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Interview with Matt Ferraz

Interview with Matt Ferraz

What genre do you write and why?

I’ve written in a variety of genres, but I’ve always considered myself a crime writer. This has been my favourite genre ever since I was a little boy. My first literary crush was Agatha Christie. When I was nine, I read Death on the Nile, and things were never the same again.

However, I don’t plan to stick to that genre in every single book of my career. I have a masters in biography, and have a deep passion for life writing. There are so many things that fascinate me in world History, and sometimes I just want to write a bit about everything.

My two most recent books are The Convenient Cadaver, a cosy mystery story about an old lady who solves crimes, and Know Thy Enemy, a sci-fi novel that I’ve co-written with an awesome author named Dawn Chapman. Sequels for both books are on the works.

Interview with Matt Ferraz
http://amzn.to/2tDQhrq
How was this book published? (traditional, small press, self pub, etc...)  Why did you choose that particular publishing route?

Killing Dr. Watson was released by an amazing publishing house in the UK called MX Publishing. They are a unique company, that only deals with Sherlock Holmes related material. Most of their books feature Holmes and Watson as characters, but they were very receptive to the plot of my novel. Killing Dr. Watson is about a guy named Jerry, who has spent all his life watching re-runs of a TV show called The Baker Street Sleuth. His greatest idol is Bartholomew Neville, the actor who played Sherlock Holmes in the show. A strange series of incidents puts Jerry in the way of a killer who wants to murder actors who played the role of Dr. Watson in the different seasons of the show.

MX Publishing has a set of amazing writers who know everything about the character created by Sir Arthur Conan Doyle. They live and breathe Sherlock Holmes, and have created some amazing books. I’m very honoured to be featured amongst them.

Who are your favourite authors?

If you told me to pick five, I’d say: Stephen King, Agatha Christie, Liev Tolstoi, Dashiell Hammett and Conan Doyle, of course. I love the classics, but try to stay tuned to new stuff as well. And there are authors I don’t know that well but love the little I’ve read from them. 

What advice do you have for other writers?

Get to know the publishing market. Spend money with books and courses about how it works. Find out everything you can before picking self or traditional publishing, and even then, never stop learning. There’s no use in releasing a book no one will read, and it can be really frustrating when only others are making money with your work.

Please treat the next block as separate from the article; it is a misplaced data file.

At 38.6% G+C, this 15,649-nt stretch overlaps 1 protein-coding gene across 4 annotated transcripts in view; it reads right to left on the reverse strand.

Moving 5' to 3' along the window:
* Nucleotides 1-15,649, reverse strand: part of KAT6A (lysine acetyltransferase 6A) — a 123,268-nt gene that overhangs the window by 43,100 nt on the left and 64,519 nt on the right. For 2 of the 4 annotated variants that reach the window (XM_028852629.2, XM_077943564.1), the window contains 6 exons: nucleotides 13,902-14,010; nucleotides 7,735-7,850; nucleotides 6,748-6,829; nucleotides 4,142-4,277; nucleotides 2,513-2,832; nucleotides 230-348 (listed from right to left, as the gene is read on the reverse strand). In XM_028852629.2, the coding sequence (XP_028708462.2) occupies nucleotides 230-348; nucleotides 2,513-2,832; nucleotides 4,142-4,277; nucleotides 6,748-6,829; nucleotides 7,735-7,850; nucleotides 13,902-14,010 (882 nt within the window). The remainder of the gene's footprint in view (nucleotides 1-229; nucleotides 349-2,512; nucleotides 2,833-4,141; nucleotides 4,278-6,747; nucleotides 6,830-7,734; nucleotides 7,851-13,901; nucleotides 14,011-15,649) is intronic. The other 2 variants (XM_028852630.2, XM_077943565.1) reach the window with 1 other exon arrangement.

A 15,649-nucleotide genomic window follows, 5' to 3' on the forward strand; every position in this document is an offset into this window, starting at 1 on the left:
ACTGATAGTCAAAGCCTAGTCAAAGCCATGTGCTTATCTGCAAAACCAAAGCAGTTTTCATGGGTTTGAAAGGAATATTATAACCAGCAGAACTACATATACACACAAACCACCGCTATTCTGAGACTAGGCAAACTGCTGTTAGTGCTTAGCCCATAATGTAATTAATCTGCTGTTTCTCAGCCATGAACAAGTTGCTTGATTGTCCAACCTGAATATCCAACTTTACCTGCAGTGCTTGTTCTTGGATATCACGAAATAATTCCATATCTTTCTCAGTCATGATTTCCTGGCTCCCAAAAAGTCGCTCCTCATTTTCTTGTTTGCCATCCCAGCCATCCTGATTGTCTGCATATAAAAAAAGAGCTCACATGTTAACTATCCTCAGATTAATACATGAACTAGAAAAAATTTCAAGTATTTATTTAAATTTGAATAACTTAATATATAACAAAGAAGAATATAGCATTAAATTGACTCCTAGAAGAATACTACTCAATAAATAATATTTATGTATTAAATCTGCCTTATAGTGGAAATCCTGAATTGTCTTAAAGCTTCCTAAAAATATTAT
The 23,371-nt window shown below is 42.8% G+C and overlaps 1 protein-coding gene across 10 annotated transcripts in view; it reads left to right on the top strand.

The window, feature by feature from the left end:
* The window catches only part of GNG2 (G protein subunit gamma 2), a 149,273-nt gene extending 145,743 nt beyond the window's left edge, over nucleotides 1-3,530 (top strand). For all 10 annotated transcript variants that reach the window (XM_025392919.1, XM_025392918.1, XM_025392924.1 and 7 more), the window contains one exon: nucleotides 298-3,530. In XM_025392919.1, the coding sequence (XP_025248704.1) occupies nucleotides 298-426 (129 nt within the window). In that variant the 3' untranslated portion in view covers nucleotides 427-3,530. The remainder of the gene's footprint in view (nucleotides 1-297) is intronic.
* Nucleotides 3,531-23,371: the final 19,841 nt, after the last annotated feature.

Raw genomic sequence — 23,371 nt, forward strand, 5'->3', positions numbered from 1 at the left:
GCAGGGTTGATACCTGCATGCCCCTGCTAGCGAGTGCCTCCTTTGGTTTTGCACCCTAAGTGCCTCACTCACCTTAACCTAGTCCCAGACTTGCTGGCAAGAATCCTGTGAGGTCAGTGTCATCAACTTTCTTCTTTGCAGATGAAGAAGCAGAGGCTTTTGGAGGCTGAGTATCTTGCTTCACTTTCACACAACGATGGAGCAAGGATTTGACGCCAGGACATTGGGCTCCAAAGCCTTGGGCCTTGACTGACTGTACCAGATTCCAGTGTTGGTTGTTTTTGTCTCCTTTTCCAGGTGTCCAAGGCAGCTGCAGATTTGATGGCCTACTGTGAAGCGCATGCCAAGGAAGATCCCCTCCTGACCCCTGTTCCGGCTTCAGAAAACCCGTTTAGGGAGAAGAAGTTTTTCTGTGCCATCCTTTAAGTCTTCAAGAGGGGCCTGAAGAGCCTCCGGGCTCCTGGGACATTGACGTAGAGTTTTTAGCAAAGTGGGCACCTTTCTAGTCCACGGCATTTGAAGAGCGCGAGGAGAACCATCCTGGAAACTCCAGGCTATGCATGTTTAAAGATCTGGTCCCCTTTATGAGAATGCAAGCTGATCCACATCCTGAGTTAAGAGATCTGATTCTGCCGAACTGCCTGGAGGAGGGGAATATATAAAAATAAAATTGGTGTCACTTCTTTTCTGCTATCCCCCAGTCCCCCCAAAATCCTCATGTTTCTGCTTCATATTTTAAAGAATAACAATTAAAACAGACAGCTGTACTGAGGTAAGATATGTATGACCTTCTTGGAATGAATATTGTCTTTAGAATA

Who is you favourite character in your book and why?

Bartholomew Neville was a joy to write. I wanted to make him as pompous as humanly possible, someone who’s always trying to look dignifying while fighting for attention. Jerry was more challenging. In my first draft, I tried to make him stoic and classy, but the editor and I agreed that wasn’t working. So, I made him something in between: not the smartest guy one Earth, but someone whose spirit is beaten to a pulp and tries to do the right thing.

Do you believe in writers block?

I believe in mental block, which is when you can’t put your mind to anything. It happens to people in all areas, writing included. As for writer’s block, I don’t think I’ve ever experienced it. Things come and go in waves; there are days when I feel like reading for hours, and others when I can’t read a page. The same goes for writing. When that happens, the best thing is to try to relax and do something else. The muse will eventually return.

If you could tell your younger writing self anything, what would it be?

Nobody is going to read your work if you don’t promote it. Also, you’ll not going to become instantly famous just because you managed to finish your first book.

What is your work in progress? Tell us about it.

My next book will be a romanticized account of a real life silent film star who had a tragic death. This will be different from what I’ve done before, for it will all be based in real events. It requires a lot of research, but I’m loving the process.

Interview with Matt Ferraz
Does your family support you in your writing career? How?

I have an amazing family who’ve always supported my writing. My mother has always believed in me, but also made sure that I went to college so I had other career options. My grandmother always puts my books in her prayers, which I find the most endearing thing in the world.

What are you currently reading?

Gillian Flynn’s Gone Girl. I’m still at the first chapters, but I can tell it’s an exceptional book.

What are some of your all time favourite books?

My favourite book of all time is Liev Tolstoi’s Anna Karenina. It’s so much more than a just love story! My list of favourites also includes Stephen King’s It, Frank McCourt’s Angela’s Ashes, Colm Tóibín’s Brooklyn, Dashiell Hammett’s The Maltese Falcon, Robert Stevenson’s The Strange Case of Dr. Jekyll and Mr. Hyde and many, many others.

What books or authors have most influenced your life?

I have a lifelong relationship with King. I’ve read him throughout my teenage years, and his books taught me so much about writing and about being a good human being. It would be terrific to be compared to him some day.



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